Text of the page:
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Regulators Questioned on ‘Too Big to Fail’ Designations and Lack of Transparency


Washington, Dec 8 -

WASHINGTON – Members of the Financial Stability Oversight Council (FSOC) faced questions about their ability to designate insurers and financial companies as “systemically important” and the Council’s lack of openness and transparency at an oversight hearing of the Financial Services Committee on Tuesday.  Eight of the Council’s 10 voting members appeared at the hearing.

“Of all of the Council’s activities, none generates more controversy than its designation of non-bank financial institutions as ‘systemically important financial institutions,’ or SIFIs.  Designation anoints institutions as Too Big to Fail, meaning today’s SIFI designations are tomorrow’s taxpayer-funded bailouts,” said Chairman Jeb Hensarling (R-TX).  “Designation also ominously grants the Federal Reserve near de facto management authority over such institutions, thus allowing huge swaths of the economy to potentially be controlled by the federal government.”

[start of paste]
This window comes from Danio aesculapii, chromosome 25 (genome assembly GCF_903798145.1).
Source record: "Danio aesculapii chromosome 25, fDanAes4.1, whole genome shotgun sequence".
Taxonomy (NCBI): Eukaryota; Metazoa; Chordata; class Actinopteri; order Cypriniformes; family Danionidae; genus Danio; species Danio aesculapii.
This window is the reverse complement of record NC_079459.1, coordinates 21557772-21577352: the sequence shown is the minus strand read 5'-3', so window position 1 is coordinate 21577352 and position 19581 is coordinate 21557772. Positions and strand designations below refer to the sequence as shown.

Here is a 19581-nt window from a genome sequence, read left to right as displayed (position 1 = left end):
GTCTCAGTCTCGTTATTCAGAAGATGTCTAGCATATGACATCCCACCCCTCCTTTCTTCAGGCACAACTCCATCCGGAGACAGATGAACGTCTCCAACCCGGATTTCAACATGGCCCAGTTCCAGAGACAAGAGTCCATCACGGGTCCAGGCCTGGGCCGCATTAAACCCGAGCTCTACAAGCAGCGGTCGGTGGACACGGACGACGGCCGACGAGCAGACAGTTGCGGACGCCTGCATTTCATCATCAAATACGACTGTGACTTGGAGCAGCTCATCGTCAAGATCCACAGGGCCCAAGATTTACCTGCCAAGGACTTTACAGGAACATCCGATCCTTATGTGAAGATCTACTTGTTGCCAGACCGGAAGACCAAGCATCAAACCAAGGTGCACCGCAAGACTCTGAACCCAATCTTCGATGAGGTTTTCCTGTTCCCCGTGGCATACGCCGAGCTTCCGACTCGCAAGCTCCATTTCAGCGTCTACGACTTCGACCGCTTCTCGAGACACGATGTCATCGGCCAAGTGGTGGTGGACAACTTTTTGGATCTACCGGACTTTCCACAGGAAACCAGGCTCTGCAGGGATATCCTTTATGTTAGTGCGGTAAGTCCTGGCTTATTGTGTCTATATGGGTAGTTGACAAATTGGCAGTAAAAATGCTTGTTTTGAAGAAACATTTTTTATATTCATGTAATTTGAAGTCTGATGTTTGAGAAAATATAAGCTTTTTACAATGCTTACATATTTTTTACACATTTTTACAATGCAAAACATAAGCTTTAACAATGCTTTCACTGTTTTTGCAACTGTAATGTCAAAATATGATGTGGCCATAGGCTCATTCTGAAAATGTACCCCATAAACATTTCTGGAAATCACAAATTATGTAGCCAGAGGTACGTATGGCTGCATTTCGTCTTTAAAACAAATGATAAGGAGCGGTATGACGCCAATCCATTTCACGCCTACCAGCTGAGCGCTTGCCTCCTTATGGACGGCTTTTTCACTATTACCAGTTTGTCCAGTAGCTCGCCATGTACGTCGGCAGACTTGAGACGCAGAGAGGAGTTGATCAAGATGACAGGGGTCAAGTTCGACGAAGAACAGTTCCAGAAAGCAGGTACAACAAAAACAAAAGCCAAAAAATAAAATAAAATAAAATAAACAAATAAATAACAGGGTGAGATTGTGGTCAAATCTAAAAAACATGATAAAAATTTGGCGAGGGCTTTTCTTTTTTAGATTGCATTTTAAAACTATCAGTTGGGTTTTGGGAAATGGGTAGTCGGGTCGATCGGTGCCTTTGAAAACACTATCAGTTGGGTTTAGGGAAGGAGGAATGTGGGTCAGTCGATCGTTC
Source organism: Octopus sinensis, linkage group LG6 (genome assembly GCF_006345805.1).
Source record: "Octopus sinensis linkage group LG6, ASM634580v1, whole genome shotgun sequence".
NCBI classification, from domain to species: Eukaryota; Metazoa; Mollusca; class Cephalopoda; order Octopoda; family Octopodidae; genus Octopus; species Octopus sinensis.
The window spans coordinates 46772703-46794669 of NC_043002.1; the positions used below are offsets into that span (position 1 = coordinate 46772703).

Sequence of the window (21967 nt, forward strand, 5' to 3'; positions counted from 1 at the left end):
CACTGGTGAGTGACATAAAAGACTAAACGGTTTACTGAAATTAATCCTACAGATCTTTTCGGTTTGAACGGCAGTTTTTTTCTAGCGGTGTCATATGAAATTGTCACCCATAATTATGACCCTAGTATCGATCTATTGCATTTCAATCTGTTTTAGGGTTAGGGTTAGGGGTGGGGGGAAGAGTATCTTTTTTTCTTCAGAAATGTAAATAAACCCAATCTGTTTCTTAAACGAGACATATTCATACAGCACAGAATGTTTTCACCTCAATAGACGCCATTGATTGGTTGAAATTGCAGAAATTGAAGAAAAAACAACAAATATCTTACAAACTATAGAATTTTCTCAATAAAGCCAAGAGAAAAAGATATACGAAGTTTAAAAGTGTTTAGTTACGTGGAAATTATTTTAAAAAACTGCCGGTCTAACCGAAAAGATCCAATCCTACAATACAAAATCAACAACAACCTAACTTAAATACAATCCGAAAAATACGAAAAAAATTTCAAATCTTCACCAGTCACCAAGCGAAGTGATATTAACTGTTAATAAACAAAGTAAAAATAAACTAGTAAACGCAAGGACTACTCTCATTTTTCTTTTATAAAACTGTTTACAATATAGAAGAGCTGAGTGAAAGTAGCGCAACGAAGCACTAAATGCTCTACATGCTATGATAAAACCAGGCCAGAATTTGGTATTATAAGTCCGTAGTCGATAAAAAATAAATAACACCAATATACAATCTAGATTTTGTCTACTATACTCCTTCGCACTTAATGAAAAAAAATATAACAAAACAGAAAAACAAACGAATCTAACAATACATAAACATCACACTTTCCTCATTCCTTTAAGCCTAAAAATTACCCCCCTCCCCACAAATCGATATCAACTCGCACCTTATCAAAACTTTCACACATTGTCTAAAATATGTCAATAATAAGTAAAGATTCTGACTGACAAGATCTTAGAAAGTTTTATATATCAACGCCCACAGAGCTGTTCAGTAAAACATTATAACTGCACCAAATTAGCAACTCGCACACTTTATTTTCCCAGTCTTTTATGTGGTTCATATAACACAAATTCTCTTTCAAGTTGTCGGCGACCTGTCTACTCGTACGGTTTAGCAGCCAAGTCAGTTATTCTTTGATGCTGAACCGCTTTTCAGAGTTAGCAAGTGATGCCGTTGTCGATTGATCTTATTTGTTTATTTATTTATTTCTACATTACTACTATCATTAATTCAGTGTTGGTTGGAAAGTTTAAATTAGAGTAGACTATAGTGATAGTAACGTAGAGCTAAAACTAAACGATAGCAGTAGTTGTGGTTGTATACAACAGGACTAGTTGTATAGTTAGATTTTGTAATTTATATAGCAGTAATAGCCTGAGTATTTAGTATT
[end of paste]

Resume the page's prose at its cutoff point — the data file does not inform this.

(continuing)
Roy Woodall, Jr., the Council’s independent insurance expert, said a designation that insurance companies are “systemically important” also could result in “higher prices” for consumers.

Key Takeaways:

  • The FSOC’s structure politicizes the regulatory process by concentrating authority in the hands of the FSOC’s members, who with one exception are presidentially-appointed heads of regulatory agencies.  The FSOC’s structure thus not only distorts the lines of accountability and expertise among regulators, it distorts the balance that exists within regulatory agencies and erodes their independence.
  • FSOC holds most of its meetings in private, and the publicly released minutes of those meetings are almost entirely devoid of substantive information on what the FSOC members discussed. The SIFI designation process has been marked by a striking lack of due process; businesses that find themselves in the FSOC’s cross-hairs have limited access to the deliberative materials on which the FSOC relies in making its determinations, and limited opportunity to modify their activities to become less “systemic” and thereby avoid designation.